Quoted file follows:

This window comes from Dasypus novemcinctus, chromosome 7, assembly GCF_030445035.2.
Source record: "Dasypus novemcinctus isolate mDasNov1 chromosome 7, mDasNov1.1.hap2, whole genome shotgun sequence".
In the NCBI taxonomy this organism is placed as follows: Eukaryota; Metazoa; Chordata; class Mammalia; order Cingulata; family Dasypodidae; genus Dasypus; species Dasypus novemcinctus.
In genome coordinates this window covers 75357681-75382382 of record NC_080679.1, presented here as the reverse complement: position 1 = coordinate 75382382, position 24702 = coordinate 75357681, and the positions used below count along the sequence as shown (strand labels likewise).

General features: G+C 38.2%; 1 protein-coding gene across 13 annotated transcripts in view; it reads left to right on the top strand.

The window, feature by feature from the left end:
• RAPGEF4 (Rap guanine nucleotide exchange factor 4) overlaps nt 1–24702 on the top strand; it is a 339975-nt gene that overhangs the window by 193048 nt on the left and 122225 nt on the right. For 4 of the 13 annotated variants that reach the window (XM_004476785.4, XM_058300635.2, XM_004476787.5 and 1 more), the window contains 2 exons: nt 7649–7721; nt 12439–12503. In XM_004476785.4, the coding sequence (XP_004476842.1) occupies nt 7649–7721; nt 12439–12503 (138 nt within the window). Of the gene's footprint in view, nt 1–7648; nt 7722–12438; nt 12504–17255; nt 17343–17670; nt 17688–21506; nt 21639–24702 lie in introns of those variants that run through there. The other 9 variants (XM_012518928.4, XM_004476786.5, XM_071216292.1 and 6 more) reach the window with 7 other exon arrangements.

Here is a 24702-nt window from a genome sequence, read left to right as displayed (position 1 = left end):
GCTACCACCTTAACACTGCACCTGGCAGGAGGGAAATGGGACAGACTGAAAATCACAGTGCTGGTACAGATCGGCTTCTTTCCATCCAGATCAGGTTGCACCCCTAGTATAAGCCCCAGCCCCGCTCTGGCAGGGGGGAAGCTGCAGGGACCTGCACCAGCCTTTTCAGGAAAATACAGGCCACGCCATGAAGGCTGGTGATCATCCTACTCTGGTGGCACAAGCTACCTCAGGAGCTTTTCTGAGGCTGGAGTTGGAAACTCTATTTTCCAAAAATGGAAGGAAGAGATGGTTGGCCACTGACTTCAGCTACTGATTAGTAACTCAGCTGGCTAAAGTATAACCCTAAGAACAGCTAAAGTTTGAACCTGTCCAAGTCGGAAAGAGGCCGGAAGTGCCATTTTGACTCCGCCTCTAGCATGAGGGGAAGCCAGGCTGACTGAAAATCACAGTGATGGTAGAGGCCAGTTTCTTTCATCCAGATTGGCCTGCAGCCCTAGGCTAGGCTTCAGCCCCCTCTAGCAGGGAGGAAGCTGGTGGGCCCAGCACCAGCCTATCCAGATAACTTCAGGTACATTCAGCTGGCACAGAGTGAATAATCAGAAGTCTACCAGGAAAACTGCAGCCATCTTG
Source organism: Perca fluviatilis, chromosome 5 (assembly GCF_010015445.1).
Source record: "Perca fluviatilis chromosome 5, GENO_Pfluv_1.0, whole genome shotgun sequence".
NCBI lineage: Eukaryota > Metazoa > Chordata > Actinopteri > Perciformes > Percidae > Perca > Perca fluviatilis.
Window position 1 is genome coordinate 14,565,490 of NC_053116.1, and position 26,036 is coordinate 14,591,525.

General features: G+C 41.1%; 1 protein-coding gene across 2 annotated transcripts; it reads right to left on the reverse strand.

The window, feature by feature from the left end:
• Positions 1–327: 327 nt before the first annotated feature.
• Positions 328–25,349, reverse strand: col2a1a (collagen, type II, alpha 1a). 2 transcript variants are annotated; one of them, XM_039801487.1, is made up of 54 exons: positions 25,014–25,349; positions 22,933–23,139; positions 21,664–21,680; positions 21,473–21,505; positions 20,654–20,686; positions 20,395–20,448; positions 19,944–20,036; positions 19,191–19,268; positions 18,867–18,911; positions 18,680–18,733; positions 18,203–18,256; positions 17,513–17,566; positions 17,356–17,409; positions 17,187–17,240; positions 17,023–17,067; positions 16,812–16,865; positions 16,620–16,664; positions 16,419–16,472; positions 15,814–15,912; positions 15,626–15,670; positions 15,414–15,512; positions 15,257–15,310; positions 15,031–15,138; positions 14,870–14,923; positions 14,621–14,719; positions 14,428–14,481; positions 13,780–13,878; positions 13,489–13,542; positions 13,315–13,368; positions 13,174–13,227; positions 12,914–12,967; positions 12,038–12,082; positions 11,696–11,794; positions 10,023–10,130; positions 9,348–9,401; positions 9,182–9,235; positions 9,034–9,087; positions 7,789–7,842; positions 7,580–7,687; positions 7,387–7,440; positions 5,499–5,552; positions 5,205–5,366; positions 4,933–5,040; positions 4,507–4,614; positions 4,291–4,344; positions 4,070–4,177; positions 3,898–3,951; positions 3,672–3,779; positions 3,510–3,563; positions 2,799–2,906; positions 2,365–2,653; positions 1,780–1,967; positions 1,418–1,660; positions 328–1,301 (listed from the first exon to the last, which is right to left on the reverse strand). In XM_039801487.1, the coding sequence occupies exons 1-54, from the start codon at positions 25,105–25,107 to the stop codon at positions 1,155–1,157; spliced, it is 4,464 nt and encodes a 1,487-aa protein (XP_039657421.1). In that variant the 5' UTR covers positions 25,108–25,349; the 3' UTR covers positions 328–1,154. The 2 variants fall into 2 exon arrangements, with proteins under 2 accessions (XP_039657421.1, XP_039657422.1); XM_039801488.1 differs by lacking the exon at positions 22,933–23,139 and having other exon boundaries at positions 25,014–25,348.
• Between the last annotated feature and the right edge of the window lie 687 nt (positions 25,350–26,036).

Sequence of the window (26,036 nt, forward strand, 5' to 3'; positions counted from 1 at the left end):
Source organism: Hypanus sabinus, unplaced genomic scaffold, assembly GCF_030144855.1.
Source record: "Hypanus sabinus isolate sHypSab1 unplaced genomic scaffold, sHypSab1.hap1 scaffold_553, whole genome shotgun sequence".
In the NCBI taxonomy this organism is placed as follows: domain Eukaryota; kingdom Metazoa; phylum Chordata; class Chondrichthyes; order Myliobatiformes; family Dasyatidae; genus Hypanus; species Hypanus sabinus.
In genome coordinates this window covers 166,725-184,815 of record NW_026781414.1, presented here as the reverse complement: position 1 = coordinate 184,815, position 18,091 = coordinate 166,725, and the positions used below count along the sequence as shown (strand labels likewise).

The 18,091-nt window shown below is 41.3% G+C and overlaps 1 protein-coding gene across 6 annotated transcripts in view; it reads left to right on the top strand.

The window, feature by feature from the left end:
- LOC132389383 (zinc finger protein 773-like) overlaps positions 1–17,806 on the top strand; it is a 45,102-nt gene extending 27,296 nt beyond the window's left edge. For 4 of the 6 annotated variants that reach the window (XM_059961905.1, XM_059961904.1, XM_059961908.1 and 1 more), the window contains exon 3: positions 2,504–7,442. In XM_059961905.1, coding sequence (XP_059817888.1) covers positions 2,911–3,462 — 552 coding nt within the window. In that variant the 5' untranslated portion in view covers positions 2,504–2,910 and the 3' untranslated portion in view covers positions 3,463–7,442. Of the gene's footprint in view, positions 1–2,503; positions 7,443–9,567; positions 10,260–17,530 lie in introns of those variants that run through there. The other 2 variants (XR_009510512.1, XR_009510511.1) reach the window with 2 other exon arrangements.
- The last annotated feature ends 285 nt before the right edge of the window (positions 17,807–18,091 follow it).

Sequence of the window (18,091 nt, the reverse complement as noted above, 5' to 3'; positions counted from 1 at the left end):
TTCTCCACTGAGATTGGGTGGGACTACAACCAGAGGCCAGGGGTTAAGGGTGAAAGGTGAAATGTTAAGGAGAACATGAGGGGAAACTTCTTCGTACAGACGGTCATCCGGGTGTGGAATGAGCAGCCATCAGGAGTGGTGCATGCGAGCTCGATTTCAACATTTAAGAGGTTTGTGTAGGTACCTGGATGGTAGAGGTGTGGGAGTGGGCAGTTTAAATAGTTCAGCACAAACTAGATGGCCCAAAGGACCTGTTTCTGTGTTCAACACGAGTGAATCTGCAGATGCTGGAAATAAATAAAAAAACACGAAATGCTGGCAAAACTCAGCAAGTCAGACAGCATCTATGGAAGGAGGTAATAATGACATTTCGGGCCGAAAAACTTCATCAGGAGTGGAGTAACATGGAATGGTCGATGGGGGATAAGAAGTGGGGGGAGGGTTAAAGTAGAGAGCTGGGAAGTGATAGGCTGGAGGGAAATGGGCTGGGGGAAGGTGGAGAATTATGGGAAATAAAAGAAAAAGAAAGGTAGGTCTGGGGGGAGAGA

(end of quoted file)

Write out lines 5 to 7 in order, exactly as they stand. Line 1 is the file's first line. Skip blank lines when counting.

General features: G+C 38.2%; 1 protein-coding gene across 13 annotated transcripts in view; it reads left to right on the top strand.

The window, feature by feature from the left end:
• RAPGEF4 (Rap guanine nucleotide exchange factor 4) overlaps nt 1–24702 on the top strand; it is a 339975-nt gene that overhangs the window by 193048 nt on the left and 122225 nt on the right. For 4 of the 13 annotated variants that reach the window (XM_004476785.4, XM_058300635.2, XM_004476787.5 and 1 more), the window contains 2 exons: nt 7649–7721; nt 12439–12503. In XM_004476785.4, the coding sequence (XP_004476842.1) occupies nt 7649–7721; nt 12439–12503 (138 nt within the window). Of the gene's footprint in view, nt 1–7648; nt 7722–12438; nt 12504–17255; nt 17343–17670; nt 17688–21506; nt 21639–24702 lie in introns of those variants that run through there. The other 9 variants (XM_012518928.4, XM_004476786.5, XM_071216292.1 and 6 more) reach the window with 7 other exon arrangements.